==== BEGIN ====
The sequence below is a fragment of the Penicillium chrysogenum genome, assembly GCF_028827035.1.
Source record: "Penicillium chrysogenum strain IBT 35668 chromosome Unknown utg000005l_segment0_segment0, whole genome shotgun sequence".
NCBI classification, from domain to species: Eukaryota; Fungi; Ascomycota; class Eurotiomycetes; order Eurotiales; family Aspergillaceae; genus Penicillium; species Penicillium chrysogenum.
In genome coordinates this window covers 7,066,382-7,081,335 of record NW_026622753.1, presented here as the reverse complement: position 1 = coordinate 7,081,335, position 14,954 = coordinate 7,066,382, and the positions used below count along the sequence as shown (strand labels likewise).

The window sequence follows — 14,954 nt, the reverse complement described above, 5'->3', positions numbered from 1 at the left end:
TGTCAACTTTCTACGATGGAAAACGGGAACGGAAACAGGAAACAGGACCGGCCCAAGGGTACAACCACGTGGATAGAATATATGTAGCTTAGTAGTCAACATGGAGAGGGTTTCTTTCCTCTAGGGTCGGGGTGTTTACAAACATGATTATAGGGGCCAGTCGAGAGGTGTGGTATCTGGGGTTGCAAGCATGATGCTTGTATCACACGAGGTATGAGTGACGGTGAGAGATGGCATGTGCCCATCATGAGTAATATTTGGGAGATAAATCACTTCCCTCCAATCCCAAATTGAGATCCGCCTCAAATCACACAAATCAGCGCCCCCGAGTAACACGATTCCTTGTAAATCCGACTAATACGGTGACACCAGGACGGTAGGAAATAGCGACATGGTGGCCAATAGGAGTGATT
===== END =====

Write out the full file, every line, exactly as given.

The sequence below is a fragment of the Penicillium chrysogenum genome, assembly GCF_028827035.1.
Source record: "Penicillium chrysogenum strain IBT 35668 chromosome Unknown utg000005l_segment0_segment0, whole genome shotgun sequence".
NCBI classification, from domain to species: Eukaryota; Fungi; Ascomycota; class Eurotiomycetes; order Eurotiales; family Aspergillaceae; genus Penicillium; species Penicillium chrysogenum.
In genome coordinates this window covers 7,066,382-7,081,335 of record NW_026622753.1, presented here as the reverse complement: position 1 = coordinate 7,081,335, position 14,954 = coordinate 7,066,382, and the positions used below count along the sequence as shown (strand labels likewise).

The window sequence follows — 14,954 nt, the reverse complement described above, 5'->3', positions numbered from 1 at the left end:
TGTCAACTTTCTACGATGGAAAACGGGAACGGAAACAGGAAACAGGACCGGCCCAAGGGTACAACCACGTGGATAGAATATATGTAGCTTAGTAGTCAACATGGAGAGGGTTTCTTTCCTCTAGGGTCGGGGTGTTTACAAACATGATTATAGGGGCCAGTCGAGAGGTGTGGTATCTGGGGTTGCAAGCATGATGCTTGTATCACACGAGGTATGAGTGACGGTGAGAGATGGCATGTGCCCATCATGAGTAATATTTGGGAGATAAATCACTTCCCTCCAATCCCAAATTGAGATCCGCCTCAAATCACACAAATCAGCGCCCCCGAGTAACACGATTCCTTGTAAATCCGACTAATACGGTGACACCAGGACGGTAGGAAATAGCGACATGGTGGCCAATAGGAGTGATT